Attach a C-clamp to the table, leaving room to slide in the foam core board.  Then tighten the C-clamp.  Lay the braid on the foam core board and place the T-pin through the slipknot of the strung beads.  Push the beads of each strand snug at the slipknot.  From the opposite end of the bead strung thread, the loose end, use a hair roller to roll up the beads until the roller is about 7” from the slipknot.  Do the same with the other two strands.  Clamp the rollers so the beads stay taut.  Do not let the foam core move around while you make the braid.

One of my viewers emailed me about the hair rollers.  I would give her credit except it has been about two years since she contacted me and I can't find my notes with her name on it.  These hair rollers are like magic when it comes to handling long strands of beads.

Begin at the slipknot and make a 3-strand braid.  It is very important that you keep the beads taut.  When you start running out of beads, open each hair roller, let out a little bead strung thread and then clamp back and continue.  A 28” braid works very well and the button and loops closure will add another 1” to 2” to the length.  Keep the slipknot on the T-pin until you are sure of the length you want.  You may have to pull off some of the beads at the end of each strand to make them even.  Pull up the beads from one strand at a time and then put each back on the rollers until all three are finished.  As you are making the braid, move the braided section up so you can finish the strands at the lower end.  Use the banker pins I have provided to pin between braid sections at a time, then remove them and repeat the process.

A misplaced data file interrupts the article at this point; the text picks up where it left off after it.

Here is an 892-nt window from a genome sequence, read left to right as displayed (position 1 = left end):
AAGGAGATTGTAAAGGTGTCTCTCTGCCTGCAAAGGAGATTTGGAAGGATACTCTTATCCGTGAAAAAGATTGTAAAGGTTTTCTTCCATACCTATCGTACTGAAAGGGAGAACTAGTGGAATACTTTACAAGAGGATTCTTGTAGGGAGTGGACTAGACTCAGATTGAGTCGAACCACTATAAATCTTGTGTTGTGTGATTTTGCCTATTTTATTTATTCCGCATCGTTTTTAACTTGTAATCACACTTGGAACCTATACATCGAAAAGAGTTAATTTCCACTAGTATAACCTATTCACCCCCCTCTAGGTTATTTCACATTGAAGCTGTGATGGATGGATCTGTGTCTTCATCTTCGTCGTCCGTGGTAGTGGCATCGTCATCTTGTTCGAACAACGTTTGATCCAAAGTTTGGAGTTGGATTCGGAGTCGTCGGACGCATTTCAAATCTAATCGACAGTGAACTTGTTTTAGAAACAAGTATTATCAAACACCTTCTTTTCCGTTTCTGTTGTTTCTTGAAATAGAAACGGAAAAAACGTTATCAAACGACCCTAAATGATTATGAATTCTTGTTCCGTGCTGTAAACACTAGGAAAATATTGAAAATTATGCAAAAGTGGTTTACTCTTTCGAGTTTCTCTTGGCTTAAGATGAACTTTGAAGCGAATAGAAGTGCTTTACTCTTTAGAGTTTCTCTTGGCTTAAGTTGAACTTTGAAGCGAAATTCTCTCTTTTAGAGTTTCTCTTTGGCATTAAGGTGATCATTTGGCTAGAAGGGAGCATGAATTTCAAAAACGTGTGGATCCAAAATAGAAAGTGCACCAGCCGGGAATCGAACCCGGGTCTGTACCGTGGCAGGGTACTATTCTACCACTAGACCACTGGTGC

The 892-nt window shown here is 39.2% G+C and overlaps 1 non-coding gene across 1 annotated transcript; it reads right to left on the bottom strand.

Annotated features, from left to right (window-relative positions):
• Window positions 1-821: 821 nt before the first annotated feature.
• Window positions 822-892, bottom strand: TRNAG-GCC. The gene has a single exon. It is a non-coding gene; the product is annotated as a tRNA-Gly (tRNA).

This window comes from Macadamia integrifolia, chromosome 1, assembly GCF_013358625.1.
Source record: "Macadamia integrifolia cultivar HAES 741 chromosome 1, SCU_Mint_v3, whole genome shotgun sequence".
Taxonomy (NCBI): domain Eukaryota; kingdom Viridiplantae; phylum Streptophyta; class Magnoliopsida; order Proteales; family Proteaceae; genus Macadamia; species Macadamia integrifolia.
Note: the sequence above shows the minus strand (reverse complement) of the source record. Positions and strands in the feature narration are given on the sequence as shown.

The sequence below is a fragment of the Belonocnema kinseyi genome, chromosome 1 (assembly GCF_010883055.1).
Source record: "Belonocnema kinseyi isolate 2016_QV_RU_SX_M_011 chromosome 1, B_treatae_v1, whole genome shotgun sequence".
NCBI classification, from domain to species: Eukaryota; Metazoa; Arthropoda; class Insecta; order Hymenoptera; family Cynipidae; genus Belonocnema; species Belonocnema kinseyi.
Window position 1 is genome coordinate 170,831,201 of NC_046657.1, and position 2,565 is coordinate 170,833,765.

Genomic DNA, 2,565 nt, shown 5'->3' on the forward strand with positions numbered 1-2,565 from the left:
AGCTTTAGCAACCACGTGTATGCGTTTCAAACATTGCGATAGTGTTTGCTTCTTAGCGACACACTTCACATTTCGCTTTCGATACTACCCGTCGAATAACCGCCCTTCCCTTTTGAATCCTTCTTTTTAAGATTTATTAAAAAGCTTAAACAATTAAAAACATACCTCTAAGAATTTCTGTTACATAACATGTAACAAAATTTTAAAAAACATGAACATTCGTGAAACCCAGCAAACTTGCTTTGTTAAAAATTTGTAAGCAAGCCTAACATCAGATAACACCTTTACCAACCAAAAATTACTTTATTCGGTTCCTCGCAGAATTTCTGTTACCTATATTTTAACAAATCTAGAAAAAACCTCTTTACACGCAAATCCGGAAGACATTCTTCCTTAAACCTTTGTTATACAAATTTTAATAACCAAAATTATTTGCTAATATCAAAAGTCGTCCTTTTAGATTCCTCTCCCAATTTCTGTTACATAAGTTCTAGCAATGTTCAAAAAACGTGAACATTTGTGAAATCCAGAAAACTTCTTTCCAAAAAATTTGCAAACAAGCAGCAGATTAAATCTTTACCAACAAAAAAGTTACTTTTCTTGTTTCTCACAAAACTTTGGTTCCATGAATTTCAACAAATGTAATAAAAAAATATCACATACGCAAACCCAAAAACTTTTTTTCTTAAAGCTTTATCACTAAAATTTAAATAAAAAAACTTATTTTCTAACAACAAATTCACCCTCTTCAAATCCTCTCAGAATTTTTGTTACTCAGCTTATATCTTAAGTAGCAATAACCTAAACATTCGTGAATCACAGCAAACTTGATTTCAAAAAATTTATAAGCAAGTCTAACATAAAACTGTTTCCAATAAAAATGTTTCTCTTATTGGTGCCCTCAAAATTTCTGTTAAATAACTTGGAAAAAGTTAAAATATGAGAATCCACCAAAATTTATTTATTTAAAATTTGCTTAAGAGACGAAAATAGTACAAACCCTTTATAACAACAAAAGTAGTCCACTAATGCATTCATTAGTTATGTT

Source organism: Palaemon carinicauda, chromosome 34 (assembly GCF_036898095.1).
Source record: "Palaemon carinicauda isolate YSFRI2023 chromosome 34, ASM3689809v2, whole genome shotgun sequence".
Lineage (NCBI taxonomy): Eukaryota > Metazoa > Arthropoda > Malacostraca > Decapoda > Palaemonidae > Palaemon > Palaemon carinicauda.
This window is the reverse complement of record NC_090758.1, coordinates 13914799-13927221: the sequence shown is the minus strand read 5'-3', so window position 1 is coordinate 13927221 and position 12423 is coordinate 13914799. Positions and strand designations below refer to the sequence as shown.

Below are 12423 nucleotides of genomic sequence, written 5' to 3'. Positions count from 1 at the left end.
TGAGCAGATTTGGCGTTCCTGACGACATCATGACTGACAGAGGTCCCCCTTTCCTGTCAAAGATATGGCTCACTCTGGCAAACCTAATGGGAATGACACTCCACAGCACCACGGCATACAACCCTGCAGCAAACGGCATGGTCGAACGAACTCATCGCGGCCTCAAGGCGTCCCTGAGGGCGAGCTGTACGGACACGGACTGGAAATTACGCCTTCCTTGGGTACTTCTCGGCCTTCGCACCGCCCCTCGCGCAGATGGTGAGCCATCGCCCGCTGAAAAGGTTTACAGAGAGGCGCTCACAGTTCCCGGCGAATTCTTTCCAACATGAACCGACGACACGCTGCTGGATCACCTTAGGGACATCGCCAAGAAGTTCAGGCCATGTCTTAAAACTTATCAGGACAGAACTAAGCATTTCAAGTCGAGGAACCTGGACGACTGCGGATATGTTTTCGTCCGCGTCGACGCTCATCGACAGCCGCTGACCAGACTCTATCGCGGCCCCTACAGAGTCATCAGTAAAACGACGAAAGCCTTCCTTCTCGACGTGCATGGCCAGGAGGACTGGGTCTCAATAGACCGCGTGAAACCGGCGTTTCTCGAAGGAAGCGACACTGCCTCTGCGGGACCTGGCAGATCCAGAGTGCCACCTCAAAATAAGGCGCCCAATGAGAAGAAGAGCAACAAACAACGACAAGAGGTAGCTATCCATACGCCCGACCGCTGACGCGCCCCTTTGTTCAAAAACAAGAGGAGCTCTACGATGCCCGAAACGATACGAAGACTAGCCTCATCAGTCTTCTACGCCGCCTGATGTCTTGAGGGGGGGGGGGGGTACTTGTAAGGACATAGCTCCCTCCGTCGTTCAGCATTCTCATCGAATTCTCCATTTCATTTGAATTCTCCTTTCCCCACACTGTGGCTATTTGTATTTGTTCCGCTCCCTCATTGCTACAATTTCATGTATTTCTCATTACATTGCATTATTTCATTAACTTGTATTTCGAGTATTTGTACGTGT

Once you have finished the braid, temporarily put a knot at the end of the bead braid.  Make sure the slipknot at the other end is taut.  The beads must stay taut or the braid will get loose.  Use one hair roller to roll the braid about 3” from the slipknot.  Close the roller. Replace the slipknot with a permanent knot.  As you open the hair roller and make a knot at the other end, keep the braid taut.  When you get to that end, put the bankers' pins in the braid right above where the knot will be worked.  Tighten the knot and you no longer need the hair roller.

 It is a little difficult to keep the beads taut on the strands when you get to the last few inches of beads to finish the braid.  Hold the ends of the thread, keeping the beads taut as you finish.

 Button and Loop Closure 

 This type closure is perfect and easy for necklaces and bracelets.